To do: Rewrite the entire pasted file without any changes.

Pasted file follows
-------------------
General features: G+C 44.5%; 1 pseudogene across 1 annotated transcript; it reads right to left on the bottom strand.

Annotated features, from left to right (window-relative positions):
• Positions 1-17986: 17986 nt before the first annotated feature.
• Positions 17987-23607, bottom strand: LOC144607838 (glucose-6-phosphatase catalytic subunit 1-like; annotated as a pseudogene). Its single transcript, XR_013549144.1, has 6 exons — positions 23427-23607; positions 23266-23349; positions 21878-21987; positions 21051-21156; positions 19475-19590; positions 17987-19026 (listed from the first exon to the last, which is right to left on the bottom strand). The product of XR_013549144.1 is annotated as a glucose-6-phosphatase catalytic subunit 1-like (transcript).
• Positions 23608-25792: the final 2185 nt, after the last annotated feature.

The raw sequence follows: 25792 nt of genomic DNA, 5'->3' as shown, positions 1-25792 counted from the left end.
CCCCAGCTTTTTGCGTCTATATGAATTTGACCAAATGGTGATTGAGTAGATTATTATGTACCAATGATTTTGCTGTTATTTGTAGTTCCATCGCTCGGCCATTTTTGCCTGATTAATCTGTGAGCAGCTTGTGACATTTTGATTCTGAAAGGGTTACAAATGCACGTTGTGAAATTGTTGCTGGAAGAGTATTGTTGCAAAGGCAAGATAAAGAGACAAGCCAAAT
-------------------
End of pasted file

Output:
General features: G+C 44.5%; 1 pseudogene across 1 annotated transcript; it reads right to left on the bottom strand.

Annotated features, from left to right (window-relative positions):
• Positions 1-17986: 17986 nt before the first annotated feature.
• Positions 17987-23607, bottom strand: LOC144607838 (glucose-6-phosphatase catalytic subunit 1-like; annotated as a pseudogene). Its single transcript, XR_013549144.1, has 6 exons — positions 23427-23607; positions 23266-23349; positions 21878-21987; positions 21051-21156; positions 19475-19590; positions 17987-19026 (listed from the first exon to the last, which is right to left on the bottom strand). The product of XR_013549144.1 is annotated as a glucose-6-phosphatase catalytic subunit 1-like (transcript).
• Positions 23608-25792: the final 2185 nt, after the last annotated feature.

The raw sequence follows: 25792 nt of genomic DNA, 5'->3' as shown, positions 1-25792 counted from the left end.
CCCCAGCTTTTTGCGTCTATATGAATTTGACCAAATGGTGATTGAGTAGATTATTATGTACCAATGATTTTGCTGTTATTTGTAGTTCCATCGCTCGGCCATTTTTGCCTGATTAATCTGTGAGCAGCTTGTGACATTTTGATTCTGAAAGGGTTACAAATGCACGTTGTGAAATTGTTGCTGGAAGAGTATTGTTGCAAAGGCAAGATAAAGAGACAAGCCAAAT